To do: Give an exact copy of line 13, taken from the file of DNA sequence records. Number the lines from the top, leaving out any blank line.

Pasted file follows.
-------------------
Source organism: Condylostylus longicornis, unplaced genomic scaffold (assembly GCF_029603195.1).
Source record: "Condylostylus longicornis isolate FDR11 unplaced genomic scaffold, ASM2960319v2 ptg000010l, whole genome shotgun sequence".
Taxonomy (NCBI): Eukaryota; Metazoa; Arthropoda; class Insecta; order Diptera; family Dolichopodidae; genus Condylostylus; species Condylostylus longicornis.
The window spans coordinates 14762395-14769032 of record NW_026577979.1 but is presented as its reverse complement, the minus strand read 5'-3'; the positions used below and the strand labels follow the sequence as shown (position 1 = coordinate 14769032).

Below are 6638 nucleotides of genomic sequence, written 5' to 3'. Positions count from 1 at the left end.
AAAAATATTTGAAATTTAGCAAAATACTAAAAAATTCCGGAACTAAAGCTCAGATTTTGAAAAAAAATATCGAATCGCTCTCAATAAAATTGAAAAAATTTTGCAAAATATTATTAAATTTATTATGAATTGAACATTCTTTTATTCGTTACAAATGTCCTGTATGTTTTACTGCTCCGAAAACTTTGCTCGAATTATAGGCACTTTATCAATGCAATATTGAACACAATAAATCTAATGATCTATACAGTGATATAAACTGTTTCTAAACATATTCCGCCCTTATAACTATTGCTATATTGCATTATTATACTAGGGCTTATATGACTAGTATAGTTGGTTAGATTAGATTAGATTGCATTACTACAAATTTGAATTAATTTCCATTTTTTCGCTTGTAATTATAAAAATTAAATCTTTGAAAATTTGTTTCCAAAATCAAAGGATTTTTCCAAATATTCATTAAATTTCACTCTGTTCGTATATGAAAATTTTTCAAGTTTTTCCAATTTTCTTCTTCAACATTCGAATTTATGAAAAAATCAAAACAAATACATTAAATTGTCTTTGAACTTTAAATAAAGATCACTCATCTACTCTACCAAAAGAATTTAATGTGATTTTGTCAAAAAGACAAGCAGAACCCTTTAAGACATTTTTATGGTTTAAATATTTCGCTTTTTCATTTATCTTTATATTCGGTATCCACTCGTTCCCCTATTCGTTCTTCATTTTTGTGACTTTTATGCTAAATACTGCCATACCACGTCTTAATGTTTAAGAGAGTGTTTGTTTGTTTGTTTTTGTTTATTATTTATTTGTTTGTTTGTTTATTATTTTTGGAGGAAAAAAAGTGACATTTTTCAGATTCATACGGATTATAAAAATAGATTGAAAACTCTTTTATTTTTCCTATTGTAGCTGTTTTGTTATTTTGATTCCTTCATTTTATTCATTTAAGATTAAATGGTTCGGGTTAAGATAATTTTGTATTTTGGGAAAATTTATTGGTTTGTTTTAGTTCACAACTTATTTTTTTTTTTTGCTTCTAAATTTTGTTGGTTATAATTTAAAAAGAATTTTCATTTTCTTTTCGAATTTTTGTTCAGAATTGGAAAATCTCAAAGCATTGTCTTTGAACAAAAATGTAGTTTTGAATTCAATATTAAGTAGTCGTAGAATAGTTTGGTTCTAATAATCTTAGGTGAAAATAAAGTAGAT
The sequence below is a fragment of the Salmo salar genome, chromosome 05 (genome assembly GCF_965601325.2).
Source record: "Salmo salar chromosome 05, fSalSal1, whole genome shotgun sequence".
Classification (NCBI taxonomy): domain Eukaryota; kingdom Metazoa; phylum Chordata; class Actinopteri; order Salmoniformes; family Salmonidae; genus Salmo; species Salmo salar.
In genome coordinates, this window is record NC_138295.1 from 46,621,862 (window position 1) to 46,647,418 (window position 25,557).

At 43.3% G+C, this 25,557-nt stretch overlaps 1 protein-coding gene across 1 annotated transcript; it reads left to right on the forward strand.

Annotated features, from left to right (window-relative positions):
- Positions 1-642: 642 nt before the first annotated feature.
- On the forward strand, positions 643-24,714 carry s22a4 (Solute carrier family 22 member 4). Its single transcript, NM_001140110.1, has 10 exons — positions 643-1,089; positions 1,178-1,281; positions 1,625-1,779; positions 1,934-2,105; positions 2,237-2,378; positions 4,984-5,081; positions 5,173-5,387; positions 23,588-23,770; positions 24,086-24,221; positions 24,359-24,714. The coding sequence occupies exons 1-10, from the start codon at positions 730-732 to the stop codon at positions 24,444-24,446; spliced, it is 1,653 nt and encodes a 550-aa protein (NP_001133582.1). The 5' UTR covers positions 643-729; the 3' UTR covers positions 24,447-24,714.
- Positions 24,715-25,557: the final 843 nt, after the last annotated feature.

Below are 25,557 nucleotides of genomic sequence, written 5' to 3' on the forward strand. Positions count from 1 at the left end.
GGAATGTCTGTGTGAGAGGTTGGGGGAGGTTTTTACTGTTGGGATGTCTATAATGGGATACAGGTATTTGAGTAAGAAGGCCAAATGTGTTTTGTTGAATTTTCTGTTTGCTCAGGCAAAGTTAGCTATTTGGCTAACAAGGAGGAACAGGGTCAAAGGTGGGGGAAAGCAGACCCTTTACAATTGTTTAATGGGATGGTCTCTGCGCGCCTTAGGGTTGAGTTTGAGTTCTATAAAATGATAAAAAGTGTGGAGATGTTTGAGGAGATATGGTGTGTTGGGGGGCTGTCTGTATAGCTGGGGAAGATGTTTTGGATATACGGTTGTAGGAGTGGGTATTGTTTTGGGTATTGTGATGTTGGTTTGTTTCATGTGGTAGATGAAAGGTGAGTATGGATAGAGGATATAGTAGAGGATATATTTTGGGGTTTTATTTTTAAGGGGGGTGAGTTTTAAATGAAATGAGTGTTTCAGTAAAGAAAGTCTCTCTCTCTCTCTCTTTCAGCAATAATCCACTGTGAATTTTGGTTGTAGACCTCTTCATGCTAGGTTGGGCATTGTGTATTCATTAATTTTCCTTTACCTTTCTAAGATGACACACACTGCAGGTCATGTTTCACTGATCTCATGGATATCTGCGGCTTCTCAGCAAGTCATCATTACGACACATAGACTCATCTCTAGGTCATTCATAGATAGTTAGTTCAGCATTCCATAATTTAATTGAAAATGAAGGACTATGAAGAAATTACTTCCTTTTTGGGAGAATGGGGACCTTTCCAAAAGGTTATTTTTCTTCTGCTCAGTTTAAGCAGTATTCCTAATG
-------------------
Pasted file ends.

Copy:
- Positions 1-642: 642 nt before the first annotated feature.